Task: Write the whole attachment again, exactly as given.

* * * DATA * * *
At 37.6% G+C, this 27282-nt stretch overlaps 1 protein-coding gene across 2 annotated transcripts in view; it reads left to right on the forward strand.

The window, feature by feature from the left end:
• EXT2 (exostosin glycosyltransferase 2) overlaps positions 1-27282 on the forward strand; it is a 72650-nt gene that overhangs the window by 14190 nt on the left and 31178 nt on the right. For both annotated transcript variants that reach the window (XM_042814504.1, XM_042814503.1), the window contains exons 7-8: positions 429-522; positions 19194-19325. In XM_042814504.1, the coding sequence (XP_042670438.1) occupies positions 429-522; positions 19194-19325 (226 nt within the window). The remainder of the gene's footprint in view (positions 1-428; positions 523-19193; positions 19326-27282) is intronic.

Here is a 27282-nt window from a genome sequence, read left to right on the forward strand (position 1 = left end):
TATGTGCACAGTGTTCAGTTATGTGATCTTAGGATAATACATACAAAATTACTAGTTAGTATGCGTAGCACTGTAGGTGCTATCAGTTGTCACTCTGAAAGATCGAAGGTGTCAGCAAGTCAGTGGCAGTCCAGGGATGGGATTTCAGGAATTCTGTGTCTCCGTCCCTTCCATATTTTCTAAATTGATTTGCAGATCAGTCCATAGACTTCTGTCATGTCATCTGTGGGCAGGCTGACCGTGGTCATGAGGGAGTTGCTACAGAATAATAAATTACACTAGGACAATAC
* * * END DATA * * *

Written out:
At 37.6% G+C, this 27282-nt stretch overlaps 1 protein-coding gene across 2 annotated transcripts in view; it reads left to right on the forward strand.

The window, feature by feature from the left end:
• EXT2 (exostosin glycosyltransferase 2) overlaps positions 1-27282 on the forward strand; it is a 72650-nt gene that overhangs the window by 14190 nt on the left and 31178 nt on the right. For both annotated transcript variants that reach the window (XM_042814504.1, XM_042814503.1), the window contains exons 7-8: positions 429-522; positions 19194-19325. In XM_042814504.1, the coding sequence (XP_042670438.1) occupies positions 429-522; positions 19194-19325 (226 nt within the window). The remainder of the gene's footprint in view (positions 1-428; positions 523-19193; positions 19326-27282) is intronic.

Here is a 27282-nt window from a genome sequence, read left to right on the forward strand (position 1 = left end):
TATGTGCACAGTGTTCAGTTATGTGATCTTAGGATAATACATACAAAATTACTAGTTAGTATGCGTAGCACTGTAGGTGCTATCAGTTGTCACTCTGAAAGATCGAAGGTGTCAGCAAGTCAGTGGCAGTCCAGGGATGGGATTTCAGGAATTCTGTGTCTCCGTCCCTTCCATATTTTCTAAATTGATTTGCAGATCAGTCCATAGACTTCTGTCATGTCATCTGTGGGCAGGCTGACCGTGGTCATGAGGGAGTTGCTACAGAATAATAAATTACACTAGGACAATAC